Fifth Generation District Heating & Cooling Networks
The key elements of a fifth generation district heating and cooling network include:
- ground temperature heat distribution circuit – (no need for expensive insulation)
- heating & cooling – (provided by a heat pump in each building)
- demand side response – (to reduce cost of electricity and reduce carbon emissions at peak times)
- thermal energy storage – (to extend the benefits of using Demand Side Response)
- integration of waste heat opportunities – (from any building that rejects heat above ambient ground temperature)
- flexibility to expand (or contract) the network to meet changes in demand
Trend towards lower temperature heat distribution
The first generation of district heating networks started in New York in the 1880s with heat distribution by pressurised steam at over 100°C.
The second generation from the 1930s was based on pressurised hot water with temperatures above 100°C.
The third generation from the 1970s was also based on hot water, but with temperatures below 100°C and usually incorporated prefabricated parts in construction. Many suffered from poor temperature control systems which led to wasted heat.
The fourth generation has been based on reduced temperature water distribution at around 60°C to limit installation costs and heat losses to the ground, together with a higher contribution from renewable energy and waste heat in order to limit carbon emissions and reduce air pollution. It has also been characterised by more sophisticated controls.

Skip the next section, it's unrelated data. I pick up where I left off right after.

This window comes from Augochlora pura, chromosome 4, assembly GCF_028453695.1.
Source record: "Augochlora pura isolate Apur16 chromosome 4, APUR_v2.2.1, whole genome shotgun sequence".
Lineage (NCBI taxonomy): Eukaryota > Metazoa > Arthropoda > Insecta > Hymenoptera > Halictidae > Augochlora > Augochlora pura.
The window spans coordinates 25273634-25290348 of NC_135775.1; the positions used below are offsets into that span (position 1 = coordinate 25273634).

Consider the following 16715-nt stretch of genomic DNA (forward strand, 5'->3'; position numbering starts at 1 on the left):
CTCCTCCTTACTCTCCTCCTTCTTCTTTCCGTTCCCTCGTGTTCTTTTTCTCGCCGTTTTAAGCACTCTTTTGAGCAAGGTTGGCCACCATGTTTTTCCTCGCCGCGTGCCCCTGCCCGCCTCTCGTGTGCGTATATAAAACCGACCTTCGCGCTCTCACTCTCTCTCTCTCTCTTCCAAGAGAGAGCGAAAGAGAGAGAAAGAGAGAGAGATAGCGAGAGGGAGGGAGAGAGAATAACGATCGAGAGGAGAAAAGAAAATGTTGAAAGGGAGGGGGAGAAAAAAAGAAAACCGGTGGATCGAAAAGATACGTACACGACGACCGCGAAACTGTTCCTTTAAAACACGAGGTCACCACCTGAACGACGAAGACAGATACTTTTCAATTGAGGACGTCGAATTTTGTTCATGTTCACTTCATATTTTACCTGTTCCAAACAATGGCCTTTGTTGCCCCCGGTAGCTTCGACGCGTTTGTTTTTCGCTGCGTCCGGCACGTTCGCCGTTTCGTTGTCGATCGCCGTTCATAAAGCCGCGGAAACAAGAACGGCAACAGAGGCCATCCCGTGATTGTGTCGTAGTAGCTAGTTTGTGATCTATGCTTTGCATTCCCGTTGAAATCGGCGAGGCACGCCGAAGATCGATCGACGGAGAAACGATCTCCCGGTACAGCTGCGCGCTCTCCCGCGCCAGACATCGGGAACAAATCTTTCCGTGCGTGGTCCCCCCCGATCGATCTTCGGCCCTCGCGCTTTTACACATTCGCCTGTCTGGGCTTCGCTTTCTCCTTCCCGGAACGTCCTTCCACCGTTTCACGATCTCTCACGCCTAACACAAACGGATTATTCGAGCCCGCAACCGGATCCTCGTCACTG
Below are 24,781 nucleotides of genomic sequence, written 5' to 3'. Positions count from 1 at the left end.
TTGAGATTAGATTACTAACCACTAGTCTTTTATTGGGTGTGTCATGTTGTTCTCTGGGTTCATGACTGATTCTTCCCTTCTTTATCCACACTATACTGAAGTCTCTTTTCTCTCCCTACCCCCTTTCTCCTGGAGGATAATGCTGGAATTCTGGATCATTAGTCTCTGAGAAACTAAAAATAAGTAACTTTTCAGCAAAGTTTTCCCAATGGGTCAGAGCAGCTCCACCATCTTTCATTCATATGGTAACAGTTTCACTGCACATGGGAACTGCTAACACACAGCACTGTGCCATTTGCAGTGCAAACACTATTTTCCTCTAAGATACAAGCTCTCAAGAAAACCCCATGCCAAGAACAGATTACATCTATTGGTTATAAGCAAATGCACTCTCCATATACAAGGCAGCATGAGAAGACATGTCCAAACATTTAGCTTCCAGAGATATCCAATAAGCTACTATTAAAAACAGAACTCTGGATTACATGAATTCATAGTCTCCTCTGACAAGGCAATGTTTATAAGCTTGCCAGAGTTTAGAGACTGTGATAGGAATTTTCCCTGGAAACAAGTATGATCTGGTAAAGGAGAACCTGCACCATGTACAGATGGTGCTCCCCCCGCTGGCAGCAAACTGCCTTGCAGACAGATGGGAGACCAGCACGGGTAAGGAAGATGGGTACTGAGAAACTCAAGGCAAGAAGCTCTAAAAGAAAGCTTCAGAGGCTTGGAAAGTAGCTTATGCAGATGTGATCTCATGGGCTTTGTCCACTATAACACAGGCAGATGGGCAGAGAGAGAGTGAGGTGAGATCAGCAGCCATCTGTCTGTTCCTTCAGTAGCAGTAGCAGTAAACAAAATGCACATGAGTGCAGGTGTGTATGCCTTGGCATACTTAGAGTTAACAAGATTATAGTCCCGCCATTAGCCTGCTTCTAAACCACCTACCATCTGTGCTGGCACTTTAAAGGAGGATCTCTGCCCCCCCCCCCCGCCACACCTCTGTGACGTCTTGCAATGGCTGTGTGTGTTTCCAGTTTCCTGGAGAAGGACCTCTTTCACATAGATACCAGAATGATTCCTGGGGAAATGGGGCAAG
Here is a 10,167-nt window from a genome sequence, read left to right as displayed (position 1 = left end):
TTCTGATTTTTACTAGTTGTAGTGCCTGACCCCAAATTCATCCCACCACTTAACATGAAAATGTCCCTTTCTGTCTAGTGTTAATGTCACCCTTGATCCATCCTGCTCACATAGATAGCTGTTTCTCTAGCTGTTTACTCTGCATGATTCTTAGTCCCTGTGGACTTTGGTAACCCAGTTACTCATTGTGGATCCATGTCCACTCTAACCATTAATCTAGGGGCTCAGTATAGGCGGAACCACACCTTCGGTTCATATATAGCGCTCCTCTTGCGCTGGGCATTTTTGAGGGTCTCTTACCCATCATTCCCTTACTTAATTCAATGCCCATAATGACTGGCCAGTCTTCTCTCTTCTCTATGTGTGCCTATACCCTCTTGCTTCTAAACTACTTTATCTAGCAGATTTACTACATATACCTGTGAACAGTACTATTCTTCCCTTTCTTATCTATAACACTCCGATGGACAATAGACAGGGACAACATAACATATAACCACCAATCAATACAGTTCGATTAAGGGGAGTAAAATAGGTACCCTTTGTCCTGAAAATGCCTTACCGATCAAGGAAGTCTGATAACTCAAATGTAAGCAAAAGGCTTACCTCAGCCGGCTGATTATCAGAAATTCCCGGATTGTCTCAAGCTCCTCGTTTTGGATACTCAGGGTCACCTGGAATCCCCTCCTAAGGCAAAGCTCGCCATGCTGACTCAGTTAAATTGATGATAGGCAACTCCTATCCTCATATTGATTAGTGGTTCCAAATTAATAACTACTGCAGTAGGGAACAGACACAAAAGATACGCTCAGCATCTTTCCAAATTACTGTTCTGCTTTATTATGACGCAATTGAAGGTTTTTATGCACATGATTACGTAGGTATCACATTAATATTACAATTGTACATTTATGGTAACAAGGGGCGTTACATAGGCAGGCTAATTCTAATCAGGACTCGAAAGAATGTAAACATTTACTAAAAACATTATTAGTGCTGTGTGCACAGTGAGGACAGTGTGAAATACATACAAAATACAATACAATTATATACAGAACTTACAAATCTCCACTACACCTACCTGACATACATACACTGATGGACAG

The trend to lower distribution temperatures reaches its logical conclusion with fifth generation networks with distribution of water at close to ambient ground temperature. They employ distributed heat pumps: a heat pump in each building to transfer heat in to achieve heating when buildings need heating, and to transfer heat out when buildings need cooling. Heat losses to the ground are eliminated and the cost of installing the distribution circuit is radically reduced.
Heating & Cooling: Heat Sharing Networks
Modern buildings built to higher insulation standards need less heating in the winter, but they do need cooling in summer – which has generally not been provided by CHP-based networks. It is much more efficient for cooling to be provided by heat pumps rejecting heat into an ambient ground temperature circuit, than by forcing roof mounted chillers to waste heat into hot air.
The by-product of heat rejection into the ambient ground temperature circuit is to increase its temperature: this is beneficial for those buildings that need heating.
The by-product of heat extraction from the ambient ground temperature circuit is to reduce its temperature: this is beneficial for those buildings that need cooling.